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A view of the waves, a bowl of chili and a slice of pizza on a perfect sunny day. Photo by Richard Foss

Once upon a time there was a small hole in the wall that made great pizzas. They called themselves an on-site restaurant based on a few tables in a dark corner at the back, but each day most of their stuff was take-out. Most of these pizzas were eaten piping hot because they were eaten on the beach half a block away.

Then came the pandemic, which put the small restaurant in dire straits. With the beach closed, their location was less excellent and many guests wondered if the small hole in the wall would survive. Then the street food tables were approved and the restaurant and all of its customers lived happily ever after.

Anyone who spends a lot of time in downtown Manhattan Beach knows this story, because after a near-death experience at the start of the pandemic, Manhattan Pizzeria is now a high-visibility establishment. Their dining terrace offers a magnificent view of the ocean and is packed on weekends. And take-out things seem to be roaring as the summer crowds arrive. The view of the water isn’t as close as it was when these pizzas were eaten on the beach, but the chances of munching on windblown sand or fighting for scabs with a seagull have considerably decreased.

But how does a place that once served restaurant customers by twos and threes manage to treat them by the dozen? Based on several experiences since the dining room opened, there is a bit of work to be done. The system that worked so well for the old model is a bit squeaky when it comes to dealing with crowds. This is partly structural, as customers placing orders often block the hallway which is also used by waiters trying to deliver orders and customers collecting takeout. It might be a good idea to install an online ordering app so that people can use an iPad from the decks and free up space.

After you place your order, it may take a while for things to get done. Pizza slices or simple salads are quick, but at peak times it can take an hour for a whole pizza or calzone. It’s great if you plan on sipping a drink and watching the waves, less if you’re in a rush. If time is of the essence, grab that slice and a salad, or maybe a cold sub, and if not, relax and wait for a member of staff to bring you your order.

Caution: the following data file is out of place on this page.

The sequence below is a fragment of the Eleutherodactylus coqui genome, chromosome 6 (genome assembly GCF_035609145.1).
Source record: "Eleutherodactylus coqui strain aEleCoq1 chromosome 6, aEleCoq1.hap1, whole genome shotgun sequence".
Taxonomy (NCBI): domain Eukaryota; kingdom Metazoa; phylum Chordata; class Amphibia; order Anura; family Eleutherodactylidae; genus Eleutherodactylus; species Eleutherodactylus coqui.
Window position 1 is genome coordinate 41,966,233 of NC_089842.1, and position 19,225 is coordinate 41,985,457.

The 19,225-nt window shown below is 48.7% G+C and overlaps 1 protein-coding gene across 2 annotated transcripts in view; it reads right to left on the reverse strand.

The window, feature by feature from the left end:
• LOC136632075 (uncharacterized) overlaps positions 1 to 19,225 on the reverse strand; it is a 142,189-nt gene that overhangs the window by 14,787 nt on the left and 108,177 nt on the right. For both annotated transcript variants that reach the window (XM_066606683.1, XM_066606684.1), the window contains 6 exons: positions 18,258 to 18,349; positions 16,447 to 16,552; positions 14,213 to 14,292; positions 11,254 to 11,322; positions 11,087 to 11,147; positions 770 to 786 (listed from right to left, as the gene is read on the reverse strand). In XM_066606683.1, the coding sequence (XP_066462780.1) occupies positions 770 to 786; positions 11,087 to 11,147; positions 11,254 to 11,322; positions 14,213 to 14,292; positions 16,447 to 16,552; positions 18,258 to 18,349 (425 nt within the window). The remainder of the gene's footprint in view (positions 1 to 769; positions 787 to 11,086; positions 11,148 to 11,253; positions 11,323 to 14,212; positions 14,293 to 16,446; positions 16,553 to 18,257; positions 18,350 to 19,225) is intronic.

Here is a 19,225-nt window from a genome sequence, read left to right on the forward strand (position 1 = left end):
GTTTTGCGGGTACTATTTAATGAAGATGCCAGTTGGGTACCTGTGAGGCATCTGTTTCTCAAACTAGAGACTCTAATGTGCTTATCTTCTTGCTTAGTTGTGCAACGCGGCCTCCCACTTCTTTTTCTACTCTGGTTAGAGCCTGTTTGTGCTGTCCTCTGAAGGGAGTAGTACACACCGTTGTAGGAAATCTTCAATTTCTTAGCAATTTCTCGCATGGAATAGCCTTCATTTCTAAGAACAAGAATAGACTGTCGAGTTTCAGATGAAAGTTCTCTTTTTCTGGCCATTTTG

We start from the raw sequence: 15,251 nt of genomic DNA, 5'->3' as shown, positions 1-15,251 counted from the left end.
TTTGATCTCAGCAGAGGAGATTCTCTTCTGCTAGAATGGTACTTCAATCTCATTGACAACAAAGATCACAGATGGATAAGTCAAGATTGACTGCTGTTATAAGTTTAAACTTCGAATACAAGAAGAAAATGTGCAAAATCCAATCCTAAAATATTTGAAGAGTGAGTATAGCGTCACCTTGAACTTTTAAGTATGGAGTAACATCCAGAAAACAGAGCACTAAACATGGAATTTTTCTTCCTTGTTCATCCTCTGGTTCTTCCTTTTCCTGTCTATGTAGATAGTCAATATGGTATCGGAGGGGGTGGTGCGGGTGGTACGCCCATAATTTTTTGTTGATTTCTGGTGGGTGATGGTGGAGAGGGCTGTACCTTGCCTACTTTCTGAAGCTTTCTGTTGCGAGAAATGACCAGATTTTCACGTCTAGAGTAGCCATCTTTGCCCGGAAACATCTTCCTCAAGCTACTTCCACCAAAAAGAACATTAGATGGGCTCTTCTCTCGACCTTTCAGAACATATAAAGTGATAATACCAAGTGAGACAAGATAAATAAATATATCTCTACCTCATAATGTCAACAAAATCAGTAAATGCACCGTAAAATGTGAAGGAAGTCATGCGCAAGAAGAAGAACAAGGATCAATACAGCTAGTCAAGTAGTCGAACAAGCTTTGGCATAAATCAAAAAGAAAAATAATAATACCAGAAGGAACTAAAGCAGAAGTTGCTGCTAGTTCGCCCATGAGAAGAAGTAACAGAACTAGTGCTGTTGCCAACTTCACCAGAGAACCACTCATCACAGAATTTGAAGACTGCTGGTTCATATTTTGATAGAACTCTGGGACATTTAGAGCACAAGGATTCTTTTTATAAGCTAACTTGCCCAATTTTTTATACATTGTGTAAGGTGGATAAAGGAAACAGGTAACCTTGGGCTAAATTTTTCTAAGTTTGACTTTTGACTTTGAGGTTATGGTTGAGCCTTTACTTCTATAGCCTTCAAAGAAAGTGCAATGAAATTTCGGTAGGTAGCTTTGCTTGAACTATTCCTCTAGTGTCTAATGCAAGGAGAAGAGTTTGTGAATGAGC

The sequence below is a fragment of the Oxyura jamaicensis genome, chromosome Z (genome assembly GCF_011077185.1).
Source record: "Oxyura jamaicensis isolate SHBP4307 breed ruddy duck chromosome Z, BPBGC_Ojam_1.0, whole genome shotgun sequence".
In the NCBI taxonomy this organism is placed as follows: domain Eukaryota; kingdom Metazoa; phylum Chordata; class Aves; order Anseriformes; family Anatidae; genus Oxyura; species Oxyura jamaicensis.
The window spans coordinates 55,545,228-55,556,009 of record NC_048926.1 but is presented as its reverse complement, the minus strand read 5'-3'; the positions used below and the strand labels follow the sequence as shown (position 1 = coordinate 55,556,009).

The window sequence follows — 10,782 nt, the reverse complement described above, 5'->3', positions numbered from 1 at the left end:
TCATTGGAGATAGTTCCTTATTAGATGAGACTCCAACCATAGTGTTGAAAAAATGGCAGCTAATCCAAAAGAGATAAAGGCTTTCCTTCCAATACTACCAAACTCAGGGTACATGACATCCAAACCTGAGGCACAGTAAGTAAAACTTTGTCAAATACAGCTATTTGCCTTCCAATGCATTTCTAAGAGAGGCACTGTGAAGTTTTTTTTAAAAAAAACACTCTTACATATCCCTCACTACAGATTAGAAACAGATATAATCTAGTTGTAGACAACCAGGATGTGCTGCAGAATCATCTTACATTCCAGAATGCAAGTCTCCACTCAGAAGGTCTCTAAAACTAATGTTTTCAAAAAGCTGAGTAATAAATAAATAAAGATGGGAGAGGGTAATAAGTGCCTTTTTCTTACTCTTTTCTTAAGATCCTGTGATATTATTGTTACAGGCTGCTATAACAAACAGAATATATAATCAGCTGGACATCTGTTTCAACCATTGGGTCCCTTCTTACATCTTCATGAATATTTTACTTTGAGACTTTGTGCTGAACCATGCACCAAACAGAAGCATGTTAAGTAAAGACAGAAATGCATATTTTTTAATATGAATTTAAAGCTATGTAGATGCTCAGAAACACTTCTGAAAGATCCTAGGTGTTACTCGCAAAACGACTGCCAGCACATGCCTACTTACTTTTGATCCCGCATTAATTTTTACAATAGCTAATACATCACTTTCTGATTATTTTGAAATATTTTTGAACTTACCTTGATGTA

In my experience, the wait was worth it. This is not the place for anything fancy, but what they sell they do well. The salads are fresh and varied and generously proportioned to eat in, slightly smaller when on the go due to container limitations. I recommend the Italian Chopped Caesar Salad as it’s a particularly good blend of flavors, but both are good. The hot wings had a crispy crust and gravy that wasn’t kidding – my wife saw the shade of red I turned while eating the first one and decided not to take a chance.

If the pizzas people eat at these outdoor tables look like too much food, you might decide to have one of their sub sandwiches instead. But I have news for you – this is heavy too. The hot vegetarian sub involves sautéing all the vegetables in the kitchen, then stuffing them into a large crispy roll and garnishing with cheese and mozzarella. It’s served with spicy pickled veg on the side, and we really laughed when it came to our table because it was such a huge meal. It would make a nice meal for two with a salad, unless you have a gargantuan appetite.

One thing to be aware of is that some items listed as hot subs are not really. The “sub” sausage roll is one of them. It’s not a sandwich by any stretch of the imagination, but a pizza dough wrapped around sautéed sausage and peppers with cheese. Another name for this is calzone, and they have a separate menu section for these, but it’s not in it. No one could explain why. Apparently you can get the sausage and peppers on a roll if you ask, but they don’t mention it on the menu. No matter what you call it, it’s a great meal – dip it in their fresh tasting marinara sauce and enjoy.

Manhattan Pizzeria also makes American sandwiches and hot dogs, but I haven’t tried them. The only non-Italian item I tried was their chili, which was pretty decent. It has a bit of heat and a nice flavor of cumin and spices, and a large bowl will take away the chill of a chilly evening with an ocean breeze.

What people really come here, however, are the pizzas, and they are exactly what they are meant to be. The crust is thin and a bit crisp at the bottom when it arrives, solid enough to eat New York style where you fold it in the middle. Their tomato sauce has a good dose of onion and garlic and a bit of pepper, and it’s good enough for you to enjoy a slice of plain cheese and mozzarella. I also recommend the white pizza with vegetables, because the mixture of spinach, tomatoes and purple onions is fresh and harmonious.

Non-alcoholic drinks are offered, as is a limited selection of wines and beers, but if you order by the glass you’ll have to queue again for a second drink. Order what you expect to have with your meal and avoid the hassle.

Manhattan Pizzeria has known difficult times and has managed to retain its fans. You can wait a bit for your order, but you must take advantage of it. Clear your mind and look at the view of the waves, the people enjoying the beach and the environment around you. Live in the moment, and soon a good meal will come your way.

Manhattan Pizzeria is at 133 Manhattan Beach Boulevard, Manhattan Beach. Open every day from 11 a.m. to 10 p.m. Beer and wine served. Order online, delivery available. (310) 455-8892. ManhattanPizzeriamenu.com. emergency


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